"Boats were exactly even when they turned the bend. So you see it's just what Frank said they wanted to do, keep Clifford alongside. He's satisfied that though Clifford is said to be a tremendous power on the home stretch he's got a better crew right now. But all the same I understand he means to turn the upper stake in the lead."
All along the two shores of the Harrapin thousands eagerly waited for the minutes to pass. They talked and sang and laughed to kill time. Back and forth they exchanged compliments with the boys and girls from the upper town; but it was all good-natured chaff that was indulged in.
"I reckon there's a big bunch of Clifford people up around the stake at Rattail Island," said Ralph, after a bit, as he surveyed the restless throngs, and noted how almost universal the Columbia colors were flaunted.
"Why more there than here?" asked Minnie, quickly.
"It's nearer home for one thing, and many boys and girls would have to walk down, as there is no trolley. I was told that the banks were black with people last time, and everything seemed to be Clifford," replied the boy.
"Oh! isn't it almost time for them to come?" asked Helen; "because I just feel as though I couldn't stand the suspense much longer. I want to just shriek!"
"Please don't until you see Frank come in a winner," laughed Ralph.
"There, look, they are running another flag up on the pole; oh! what does that mean, Ralph?" queried Minnie.
"H'm! I don't just like that," muttered Ralph, uneasily.
"Hear the shouts, and they seem to be from the upriver people. Does that mean Clifford is ahead?" demanded Frank's sister, springing to her feet.
"Clifford has turned the upper stake ahead. And Frank surely said he intended to do that trick," replied Ralph, trying to smile.
"Will they be beaten, do you think? Is that going to upset all Frank's plans?" Helen continued to ask, solicitously.
"Oh! not necessarily. You see one of the boats had to come around last, and it might just as well be ours. Perhaps Frank changed his mind after that last confidential talk with Coach Willoughby. Perhaps the coach has such confidence in the power of Frank's crew to beat out the others that he wants Columbia to be just hanging on the flank of Clifford most of the way down."
Ralph said this bravely enough, but all the same deep down in his faithful heart he felt as though a cold hand had fallen. Could it be possible that something had befallen Columbia again, and that they were being left far in the lurch by their lusty young rivals.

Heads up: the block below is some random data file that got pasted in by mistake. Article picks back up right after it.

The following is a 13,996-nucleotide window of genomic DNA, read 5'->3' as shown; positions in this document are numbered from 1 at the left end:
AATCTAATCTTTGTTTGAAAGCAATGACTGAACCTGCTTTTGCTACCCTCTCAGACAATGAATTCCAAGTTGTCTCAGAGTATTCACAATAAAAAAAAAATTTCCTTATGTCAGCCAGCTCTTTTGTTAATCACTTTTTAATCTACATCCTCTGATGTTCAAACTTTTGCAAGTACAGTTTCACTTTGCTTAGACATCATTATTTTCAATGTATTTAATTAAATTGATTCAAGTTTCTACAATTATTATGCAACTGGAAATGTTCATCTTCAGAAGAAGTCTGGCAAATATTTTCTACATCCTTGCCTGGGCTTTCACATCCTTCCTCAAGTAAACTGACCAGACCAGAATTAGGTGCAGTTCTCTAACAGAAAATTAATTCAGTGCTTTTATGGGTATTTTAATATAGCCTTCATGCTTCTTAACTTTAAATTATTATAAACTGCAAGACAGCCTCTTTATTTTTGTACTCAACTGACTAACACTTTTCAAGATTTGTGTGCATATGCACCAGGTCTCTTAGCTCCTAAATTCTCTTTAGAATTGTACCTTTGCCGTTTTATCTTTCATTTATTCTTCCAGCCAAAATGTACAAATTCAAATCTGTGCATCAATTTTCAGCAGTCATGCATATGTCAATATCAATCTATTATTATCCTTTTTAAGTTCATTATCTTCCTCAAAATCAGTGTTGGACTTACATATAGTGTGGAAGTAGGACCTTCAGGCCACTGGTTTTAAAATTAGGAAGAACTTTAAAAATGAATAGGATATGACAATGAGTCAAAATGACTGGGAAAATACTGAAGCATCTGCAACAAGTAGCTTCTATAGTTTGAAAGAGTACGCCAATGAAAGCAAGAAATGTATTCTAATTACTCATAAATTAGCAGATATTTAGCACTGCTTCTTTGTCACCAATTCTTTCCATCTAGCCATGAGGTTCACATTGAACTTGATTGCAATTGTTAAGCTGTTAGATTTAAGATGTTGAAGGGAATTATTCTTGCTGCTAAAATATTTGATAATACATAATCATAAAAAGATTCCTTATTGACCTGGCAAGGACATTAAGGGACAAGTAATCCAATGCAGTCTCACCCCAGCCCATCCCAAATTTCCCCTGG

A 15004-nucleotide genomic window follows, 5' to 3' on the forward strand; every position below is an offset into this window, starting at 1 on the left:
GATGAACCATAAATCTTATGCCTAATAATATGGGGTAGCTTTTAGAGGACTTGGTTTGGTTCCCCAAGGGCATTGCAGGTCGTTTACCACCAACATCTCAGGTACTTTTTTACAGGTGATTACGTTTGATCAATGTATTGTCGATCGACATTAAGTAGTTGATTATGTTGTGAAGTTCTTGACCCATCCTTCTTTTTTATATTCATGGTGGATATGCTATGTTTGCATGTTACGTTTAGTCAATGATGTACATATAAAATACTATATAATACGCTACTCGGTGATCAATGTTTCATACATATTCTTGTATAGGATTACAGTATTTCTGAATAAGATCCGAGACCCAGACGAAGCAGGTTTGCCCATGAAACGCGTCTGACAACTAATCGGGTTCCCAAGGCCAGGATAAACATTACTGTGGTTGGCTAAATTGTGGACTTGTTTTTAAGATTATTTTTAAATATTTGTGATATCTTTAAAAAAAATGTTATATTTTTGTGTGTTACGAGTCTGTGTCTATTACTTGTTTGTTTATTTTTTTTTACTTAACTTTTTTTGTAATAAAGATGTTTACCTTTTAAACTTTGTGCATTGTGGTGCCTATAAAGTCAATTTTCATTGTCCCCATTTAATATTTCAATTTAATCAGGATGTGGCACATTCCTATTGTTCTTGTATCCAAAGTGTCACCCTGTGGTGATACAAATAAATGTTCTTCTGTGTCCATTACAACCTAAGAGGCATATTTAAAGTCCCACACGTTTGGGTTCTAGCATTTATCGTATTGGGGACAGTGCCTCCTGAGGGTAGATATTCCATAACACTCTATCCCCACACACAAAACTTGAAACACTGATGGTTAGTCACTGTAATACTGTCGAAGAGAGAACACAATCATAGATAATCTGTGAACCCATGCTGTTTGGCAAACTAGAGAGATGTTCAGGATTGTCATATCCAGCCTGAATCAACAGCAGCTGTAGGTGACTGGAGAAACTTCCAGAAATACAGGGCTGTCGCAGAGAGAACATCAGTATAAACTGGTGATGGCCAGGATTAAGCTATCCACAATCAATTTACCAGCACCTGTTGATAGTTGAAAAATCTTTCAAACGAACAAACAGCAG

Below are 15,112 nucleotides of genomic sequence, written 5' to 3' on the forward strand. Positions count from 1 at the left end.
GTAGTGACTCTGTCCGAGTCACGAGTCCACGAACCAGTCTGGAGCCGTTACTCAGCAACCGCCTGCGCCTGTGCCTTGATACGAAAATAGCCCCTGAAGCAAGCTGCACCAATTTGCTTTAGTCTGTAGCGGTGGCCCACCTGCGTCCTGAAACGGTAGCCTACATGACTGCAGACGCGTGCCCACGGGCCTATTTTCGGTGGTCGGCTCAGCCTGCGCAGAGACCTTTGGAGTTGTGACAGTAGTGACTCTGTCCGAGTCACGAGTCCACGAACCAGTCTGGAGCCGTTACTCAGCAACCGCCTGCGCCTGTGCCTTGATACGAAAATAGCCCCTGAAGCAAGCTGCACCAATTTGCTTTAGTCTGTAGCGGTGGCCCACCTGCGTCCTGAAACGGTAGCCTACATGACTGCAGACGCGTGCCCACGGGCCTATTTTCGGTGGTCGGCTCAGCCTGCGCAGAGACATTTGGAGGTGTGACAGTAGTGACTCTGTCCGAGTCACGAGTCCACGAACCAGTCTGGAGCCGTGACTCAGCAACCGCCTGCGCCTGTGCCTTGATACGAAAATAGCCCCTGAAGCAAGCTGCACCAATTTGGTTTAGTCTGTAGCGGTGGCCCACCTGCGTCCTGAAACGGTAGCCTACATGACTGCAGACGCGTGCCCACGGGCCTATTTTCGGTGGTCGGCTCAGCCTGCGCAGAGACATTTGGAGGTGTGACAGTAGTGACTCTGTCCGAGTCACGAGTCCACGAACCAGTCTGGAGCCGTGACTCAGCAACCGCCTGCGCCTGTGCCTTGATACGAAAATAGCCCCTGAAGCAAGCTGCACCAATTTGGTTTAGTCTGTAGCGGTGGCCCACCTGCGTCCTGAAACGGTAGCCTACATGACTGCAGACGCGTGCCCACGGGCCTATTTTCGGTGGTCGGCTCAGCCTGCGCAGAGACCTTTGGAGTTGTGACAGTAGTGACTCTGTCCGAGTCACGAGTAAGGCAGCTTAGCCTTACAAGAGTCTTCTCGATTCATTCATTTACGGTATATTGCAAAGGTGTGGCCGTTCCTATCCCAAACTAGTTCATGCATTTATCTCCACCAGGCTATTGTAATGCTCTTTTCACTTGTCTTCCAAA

"How far do you suppose Clifford is in the lead?"
"Will Frank be able to make it up if he leaves it to the last half mile?"
"Can't you find out just how they stand, please?"
Bombarded by such questions Ralph was at his wits ends how to reply.
"That's where the signal relay stations along the course show a weak place. They have no means of telling anything except which boat leads. But we won't have long to wait now, because they're coming flying down-stream like the wind. Listen, girls!"
"Oh! what is it? I hear cheering up there; it sounds like thunder?" cried Helen wringing her hands in excitement, and actually jumping up and down.
"I can't tell, except that the people seem to be some excited up yonder."
"And you said as much as that most of them were from Clifford. That would mean they have a reason to shout and act like mad. Clifford must be gaining; I'm sure of it Poor Frank!" cried Helen.
Minnie on the other hand was not ready to flinch.
"Don't you dare pity Frank when we don't know yet what is happening. Perhaps it's our fellows creeping up on the others. I'm going to cheer as hard as I can up to the very second the race is over, I don't care if Columbia is away behind. That's what we're here for, to give encouragement, and not cry," she said, stoutly.
"Hear! hear!" laughed Ralph, finding a little nourishment himself in these brave words of the girl who waved Columbia's colors more determinedly than ever.
Every eye was focussed on the bare flagpole at the bend.
At any moment now they knew the boats would appear at that curve in the stream, and the vital question that presented itself was, which would be in the van?
The shouting seemed to grow closer.
"They are coming! Oh! how excited I am; just feel my hands, Minnie. There, look one of them is coming around now! Oh! which is it, which is it?" whimpered Helen, her voice failing her in the crisis.
"There they are, both of the boats, and side by side!" cried Minnie; "didn't I tell you Frank would do it, Helen? There goes the flag, and, yes, it is blue again. Does that mean Clifford, Ralph West?"
"Yes, Clifford is apparently slightly in the lead on the home stretch; but just see how they are coming, will you? Did you ever see boats skim the water like that. Look! look! one of them is drawing ahead by bounds. Even here it is plainly noticeable! And that boat is going to win, I fairly believe!" said Ralph, hoarsely.
"Oh! which one can it be, which can it be?" cried the almost-distracted Helen.